Whether we are conscious of it or not, we all have a reservoir of emotional regulation techniques that we bank upon when we feel overwhelmed. What may be new to us, at least in terminology, is the knowledge that one particular nerve group called the vagus nerve helps us counterbalance our flight or fight response.
The vagus nerve is responsible for involuntary functions of the body such as digestion after eating. In short, it helps our bodies restore homeostasis or equilibrium. Instances of "low vagal tone" (a condition when the vagus nerve is not firing well) are associated with slower physical and emotional recovery after periods of prolonged stress.
A wide array of research gives us certain techniques to help stimulate the vagus nerve to help us feel calmer and more at peace. Here are five.
1. Go pro with probiotics.
Researchers believe that gut bacteria improves brain function partly by improving the functioning of the vagus nerve. For instance, research published in Advances in Experimental Medicine and Biology shows that gut microorganisms can activate the vagus nerve, which can have an anti-inflammatory effect on the body and brain.
In addition to eliminating junk food and incorporating clean eating habits, including probiotics in your diet can be a good source of healthy bacteria that may help you capitalize on positive vagus nerve activity.
2. Administer cold shocks.
Immersing your face in cold water is thought to indirectly stimulate the vagus nerve by slowing down the heart rate. Evidence of the effectiveness of cold water immersion has been found in many studies.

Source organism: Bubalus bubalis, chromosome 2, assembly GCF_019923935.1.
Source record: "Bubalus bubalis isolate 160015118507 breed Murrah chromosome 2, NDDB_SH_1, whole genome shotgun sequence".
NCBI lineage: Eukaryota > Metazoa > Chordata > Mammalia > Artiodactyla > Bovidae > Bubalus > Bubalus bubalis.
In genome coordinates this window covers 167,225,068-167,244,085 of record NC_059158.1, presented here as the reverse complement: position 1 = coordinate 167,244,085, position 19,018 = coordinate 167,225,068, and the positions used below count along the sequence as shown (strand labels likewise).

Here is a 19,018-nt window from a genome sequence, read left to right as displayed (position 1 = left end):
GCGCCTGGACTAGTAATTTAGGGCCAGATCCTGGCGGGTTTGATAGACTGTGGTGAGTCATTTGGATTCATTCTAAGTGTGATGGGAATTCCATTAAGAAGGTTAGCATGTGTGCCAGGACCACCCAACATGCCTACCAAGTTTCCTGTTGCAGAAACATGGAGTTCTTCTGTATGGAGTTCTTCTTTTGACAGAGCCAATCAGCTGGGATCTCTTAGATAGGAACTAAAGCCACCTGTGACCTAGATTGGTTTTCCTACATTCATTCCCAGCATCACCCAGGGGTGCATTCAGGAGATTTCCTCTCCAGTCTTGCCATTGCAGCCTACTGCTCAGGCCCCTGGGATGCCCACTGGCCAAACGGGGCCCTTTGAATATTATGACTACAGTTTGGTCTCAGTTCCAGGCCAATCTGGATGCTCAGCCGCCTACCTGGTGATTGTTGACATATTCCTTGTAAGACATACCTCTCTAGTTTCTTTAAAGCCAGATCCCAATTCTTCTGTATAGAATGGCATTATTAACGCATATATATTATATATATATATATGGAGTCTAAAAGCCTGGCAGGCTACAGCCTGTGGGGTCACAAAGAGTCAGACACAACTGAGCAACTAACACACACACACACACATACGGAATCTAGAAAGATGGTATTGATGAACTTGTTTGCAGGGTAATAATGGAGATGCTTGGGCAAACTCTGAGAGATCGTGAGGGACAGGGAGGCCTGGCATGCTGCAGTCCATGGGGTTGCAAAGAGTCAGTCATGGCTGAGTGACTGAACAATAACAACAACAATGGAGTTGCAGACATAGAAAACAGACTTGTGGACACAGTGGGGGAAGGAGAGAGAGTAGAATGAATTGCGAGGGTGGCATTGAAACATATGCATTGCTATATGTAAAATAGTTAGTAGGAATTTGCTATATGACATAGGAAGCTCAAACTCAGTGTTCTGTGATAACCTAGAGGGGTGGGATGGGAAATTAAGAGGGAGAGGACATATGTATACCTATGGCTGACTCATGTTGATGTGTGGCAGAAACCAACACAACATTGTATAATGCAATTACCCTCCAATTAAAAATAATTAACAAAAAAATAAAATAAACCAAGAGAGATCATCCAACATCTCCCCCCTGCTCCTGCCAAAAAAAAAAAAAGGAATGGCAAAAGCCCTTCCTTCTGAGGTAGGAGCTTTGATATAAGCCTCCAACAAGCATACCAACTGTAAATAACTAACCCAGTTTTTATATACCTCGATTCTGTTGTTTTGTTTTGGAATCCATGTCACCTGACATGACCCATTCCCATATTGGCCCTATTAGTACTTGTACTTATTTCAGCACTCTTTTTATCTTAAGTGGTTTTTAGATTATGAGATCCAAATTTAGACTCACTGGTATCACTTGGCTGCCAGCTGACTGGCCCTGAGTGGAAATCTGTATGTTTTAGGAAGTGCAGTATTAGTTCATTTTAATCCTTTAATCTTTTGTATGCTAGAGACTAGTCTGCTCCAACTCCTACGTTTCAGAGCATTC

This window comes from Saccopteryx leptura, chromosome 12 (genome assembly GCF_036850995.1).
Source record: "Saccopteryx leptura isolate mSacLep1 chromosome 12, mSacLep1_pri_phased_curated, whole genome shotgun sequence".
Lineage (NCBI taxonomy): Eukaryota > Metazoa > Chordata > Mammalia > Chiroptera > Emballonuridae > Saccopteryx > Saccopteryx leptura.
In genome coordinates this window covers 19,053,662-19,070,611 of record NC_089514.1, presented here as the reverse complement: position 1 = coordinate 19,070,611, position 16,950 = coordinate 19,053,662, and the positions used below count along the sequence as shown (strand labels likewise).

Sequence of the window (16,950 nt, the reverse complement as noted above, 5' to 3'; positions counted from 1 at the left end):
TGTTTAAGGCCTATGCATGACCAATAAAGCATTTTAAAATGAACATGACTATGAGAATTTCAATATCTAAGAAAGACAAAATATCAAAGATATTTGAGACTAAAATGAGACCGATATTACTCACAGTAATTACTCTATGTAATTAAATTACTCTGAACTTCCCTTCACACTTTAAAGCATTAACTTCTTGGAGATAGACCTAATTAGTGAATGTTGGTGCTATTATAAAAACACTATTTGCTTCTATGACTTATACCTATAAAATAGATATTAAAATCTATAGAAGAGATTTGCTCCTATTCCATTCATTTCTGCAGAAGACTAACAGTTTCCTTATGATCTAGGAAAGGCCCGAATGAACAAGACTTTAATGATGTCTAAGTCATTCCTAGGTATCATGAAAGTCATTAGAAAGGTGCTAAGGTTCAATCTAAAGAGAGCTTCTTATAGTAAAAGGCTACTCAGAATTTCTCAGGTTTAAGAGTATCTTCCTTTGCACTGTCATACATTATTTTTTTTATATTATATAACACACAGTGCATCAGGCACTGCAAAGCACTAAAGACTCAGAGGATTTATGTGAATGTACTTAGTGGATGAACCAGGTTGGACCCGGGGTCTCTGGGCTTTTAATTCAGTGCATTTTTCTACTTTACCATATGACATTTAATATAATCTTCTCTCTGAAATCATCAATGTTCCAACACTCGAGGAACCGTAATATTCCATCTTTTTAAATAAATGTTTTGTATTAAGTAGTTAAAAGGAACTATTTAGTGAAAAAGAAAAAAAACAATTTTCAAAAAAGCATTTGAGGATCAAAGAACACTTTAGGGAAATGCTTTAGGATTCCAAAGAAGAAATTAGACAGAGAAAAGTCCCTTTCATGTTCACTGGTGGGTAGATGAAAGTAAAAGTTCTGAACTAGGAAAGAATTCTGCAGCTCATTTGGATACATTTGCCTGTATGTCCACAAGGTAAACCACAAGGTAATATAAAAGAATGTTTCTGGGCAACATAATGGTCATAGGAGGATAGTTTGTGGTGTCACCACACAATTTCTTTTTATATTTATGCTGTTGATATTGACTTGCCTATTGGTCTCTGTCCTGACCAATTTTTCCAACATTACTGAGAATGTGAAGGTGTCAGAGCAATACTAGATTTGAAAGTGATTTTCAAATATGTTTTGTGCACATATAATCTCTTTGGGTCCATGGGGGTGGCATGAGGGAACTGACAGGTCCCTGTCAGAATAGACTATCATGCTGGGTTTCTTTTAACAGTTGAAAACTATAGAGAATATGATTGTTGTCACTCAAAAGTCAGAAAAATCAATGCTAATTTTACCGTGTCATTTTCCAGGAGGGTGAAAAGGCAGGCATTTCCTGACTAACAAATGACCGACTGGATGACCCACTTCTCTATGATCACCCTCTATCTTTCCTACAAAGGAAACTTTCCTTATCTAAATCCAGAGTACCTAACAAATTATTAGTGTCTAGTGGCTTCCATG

One research project found that cold-water immersion may help with stress by slowing down the heart rate and re-directing blood flow to the brain. Another study published in the Journal of Strength and Conditioning Research found that athletes can use cold-water immersion to improve short-term feelings of relaxation.
You can simply try placing an ice pack on the back of your neck or take a cold shower to restore your emotional levels after stressful activities.
3. Incorporate regular massages into your routine.
Various forms of massage may help rebalance activity in the vagus nerve. For instance, research published in Alternative Therapies in Health and Medicine found that massaging the reflex areas in our feet and hands, also known as "reflexology," can increase vagal tone and, in turn, decrease blood pressure and heart rate levels.
You can try giving yourself a foot massage at home by simply rotating your ankle, rubbing the soles of your feet, and flexing and stretching your toes.
4. Induce vibrations.
Low-frequency vibrations like those created when humming, singing, or chanting can help stimulate the vagus nerve. These nerves are connected to our vocal cords. Therefore, research suggests that singing, even loudly, may activate our autonomic nervous system by massaging the muscles at the back of our throat and ears.
Singing also increases heart rate variability which is associated with relaxation, better stress resilience and adaptation, and higher rest-and-digest (parasympathetic) activity.
5. Laugh for your health.
There is no dearth of studies suggesting the health benefits of laughter. For instance, one study published in Alternative Therapies in Health and Medicine showed that a yoga sequence focusing on stretching, chanting, and laughing improved cardiovascular functioning, resulting in significant mood improvements. Other studies have found that laughter helps restore a healthy vagal tone by contracting the diaphragm and pushing air out of the lungs. Even ten minutes of laughter a day is sufficient to produce mental and physical health benefits.